Blink and you could miss Zein-o-din, where the sole structure is a 400-year-old caravanserai built on the orders of Shah Abbas I. Located two days’ camel ride south of Yazd (that’s 60km) on the main road to Kerman, the caravanserai was part of a network of 999 such hostels built to promote trade. Of those, it’s one of only two circular caravanserais remaining. Today, this Caravanserai gives a romantic taste of a caravan traders’ life on the ancient Silk Road. Kerman was founded in the early third century and the city has historically played an important role on the Trans-Asian trade routes.

Rayen Citadel, Kerman Province, Iran

Day 6: 3 October 2018, Kerman

Spend the day visiting highlights of the area. The Nematollah Vali historical complex contains the mausoleum of Shah Mentollah Vali, one of Iran's revered mystics and poets. The shrine was built in 1436 and has since become a pilgrimage site.

In a country known for its beautiful gardens, the Shahzadeh Garden is a particular delight. It is a walled garden encompassing 5.5 hectares, and the residential building at one end looks out over fountains and manicured flora. The Kerman region is known for its fantastic mudbrick cities. One of the finest, Bam, was completely destroyed in the 2003 earthquake. We will visit another, Rayen, similar in style and boasts the same architectural elements. Enjoy a fascinating look into what is believed to be over 1,000 years old; its structures are all extremely well-preserved and inhabited until about 150 years ago.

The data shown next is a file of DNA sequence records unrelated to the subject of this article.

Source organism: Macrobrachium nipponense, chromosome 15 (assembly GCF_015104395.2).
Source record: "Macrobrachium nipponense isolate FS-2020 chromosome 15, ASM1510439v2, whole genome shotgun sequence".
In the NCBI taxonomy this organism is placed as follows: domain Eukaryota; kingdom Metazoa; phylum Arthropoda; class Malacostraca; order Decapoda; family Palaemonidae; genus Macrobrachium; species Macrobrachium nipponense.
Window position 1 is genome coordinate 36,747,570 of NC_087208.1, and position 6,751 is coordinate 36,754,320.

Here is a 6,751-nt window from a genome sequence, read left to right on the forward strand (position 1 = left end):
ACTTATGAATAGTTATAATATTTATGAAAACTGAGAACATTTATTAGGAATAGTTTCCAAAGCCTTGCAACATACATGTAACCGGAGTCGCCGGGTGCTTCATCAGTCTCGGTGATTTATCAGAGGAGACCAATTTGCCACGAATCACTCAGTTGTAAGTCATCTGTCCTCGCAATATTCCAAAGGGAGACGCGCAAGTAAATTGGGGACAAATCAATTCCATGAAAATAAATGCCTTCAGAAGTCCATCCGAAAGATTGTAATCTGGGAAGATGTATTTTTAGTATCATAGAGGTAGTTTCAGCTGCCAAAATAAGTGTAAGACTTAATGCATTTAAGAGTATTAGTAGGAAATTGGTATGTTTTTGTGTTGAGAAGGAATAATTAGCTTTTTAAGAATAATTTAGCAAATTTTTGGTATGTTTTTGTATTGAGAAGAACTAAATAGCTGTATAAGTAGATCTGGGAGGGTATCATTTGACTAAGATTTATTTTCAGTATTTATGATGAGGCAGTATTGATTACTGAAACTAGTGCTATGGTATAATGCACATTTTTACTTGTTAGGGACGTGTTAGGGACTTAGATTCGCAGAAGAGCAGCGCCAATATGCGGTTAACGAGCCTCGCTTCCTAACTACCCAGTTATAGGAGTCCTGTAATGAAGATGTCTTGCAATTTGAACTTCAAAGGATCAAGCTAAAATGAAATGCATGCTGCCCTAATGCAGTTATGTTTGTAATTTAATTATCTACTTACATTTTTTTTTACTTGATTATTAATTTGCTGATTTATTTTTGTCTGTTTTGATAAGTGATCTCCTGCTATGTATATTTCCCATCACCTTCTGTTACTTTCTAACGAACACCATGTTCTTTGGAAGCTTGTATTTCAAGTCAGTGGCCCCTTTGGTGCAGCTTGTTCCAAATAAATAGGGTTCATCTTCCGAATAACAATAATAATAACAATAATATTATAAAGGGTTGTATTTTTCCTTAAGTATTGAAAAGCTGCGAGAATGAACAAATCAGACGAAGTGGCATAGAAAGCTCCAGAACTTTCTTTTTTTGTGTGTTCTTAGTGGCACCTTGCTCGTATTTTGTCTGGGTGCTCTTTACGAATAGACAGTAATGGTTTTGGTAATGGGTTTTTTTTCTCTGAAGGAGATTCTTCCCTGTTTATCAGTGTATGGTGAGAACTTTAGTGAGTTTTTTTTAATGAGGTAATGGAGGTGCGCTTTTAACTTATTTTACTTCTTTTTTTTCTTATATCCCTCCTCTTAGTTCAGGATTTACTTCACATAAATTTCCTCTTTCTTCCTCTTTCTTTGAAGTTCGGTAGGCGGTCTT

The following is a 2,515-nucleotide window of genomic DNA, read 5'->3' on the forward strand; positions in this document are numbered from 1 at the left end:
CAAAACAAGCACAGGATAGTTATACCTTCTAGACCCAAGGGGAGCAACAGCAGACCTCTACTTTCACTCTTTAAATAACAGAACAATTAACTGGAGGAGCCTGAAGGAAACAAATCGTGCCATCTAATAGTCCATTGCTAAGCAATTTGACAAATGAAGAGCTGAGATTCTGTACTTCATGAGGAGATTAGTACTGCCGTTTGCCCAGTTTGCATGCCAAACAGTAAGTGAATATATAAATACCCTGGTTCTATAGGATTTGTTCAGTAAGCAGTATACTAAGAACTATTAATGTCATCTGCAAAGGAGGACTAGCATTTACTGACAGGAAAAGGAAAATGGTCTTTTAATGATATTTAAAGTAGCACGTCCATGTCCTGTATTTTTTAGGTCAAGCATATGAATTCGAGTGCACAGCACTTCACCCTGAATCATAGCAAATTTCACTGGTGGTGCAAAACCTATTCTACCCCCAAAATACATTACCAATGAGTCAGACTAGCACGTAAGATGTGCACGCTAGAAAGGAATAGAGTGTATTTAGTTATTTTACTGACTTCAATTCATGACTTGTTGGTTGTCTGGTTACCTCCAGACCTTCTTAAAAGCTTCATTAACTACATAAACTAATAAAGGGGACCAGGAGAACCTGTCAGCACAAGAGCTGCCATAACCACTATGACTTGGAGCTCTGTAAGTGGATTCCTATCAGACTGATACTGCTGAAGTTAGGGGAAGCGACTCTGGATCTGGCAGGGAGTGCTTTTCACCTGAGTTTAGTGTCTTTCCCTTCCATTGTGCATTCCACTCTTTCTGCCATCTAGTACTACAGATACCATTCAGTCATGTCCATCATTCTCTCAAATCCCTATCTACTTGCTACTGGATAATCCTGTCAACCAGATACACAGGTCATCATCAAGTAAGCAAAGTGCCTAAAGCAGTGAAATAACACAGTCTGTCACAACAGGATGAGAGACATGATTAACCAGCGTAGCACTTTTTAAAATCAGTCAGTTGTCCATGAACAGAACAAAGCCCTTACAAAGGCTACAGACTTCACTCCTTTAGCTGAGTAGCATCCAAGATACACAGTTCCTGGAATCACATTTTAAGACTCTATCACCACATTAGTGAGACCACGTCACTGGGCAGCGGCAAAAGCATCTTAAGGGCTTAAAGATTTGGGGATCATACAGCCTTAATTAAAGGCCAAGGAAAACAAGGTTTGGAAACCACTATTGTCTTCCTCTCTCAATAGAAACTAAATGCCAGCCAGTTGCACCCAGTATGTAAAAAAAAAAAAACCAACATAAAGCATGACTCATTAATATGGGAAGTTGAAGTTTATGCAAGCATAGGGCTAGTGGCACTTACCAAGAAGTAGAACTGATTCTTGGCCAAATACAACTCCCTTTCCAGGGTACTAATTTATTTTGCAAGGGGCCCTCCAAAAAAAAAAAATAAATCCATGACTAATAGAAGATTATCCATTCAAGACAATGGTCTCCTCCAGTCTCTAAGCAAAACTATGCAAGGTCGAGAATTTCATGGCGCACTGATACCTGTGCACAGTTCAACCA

Day 7: 4 October 2018, Kerman to Shiraz (567 KM) via Estahban

Driving today through areas criss-crossed with little streams and oases we encounter Estahban, set in a very fertile vale, being the largest producer of saffron, grain, cotton, walnut, almond, grapes and other fruits in the Middle East. Estahban has been the most famous provider of figs to the world. It is also one of the biggest producers of saffron. Continue our drive across Iran to arrive in Shiraz, a city of poets, home to the graves of Hafez and Sa’di, both major pilgrimage sites for Iranians. It’s also home to splendid gardens, exquisite mosques and whispered echoes of ancient sophistication.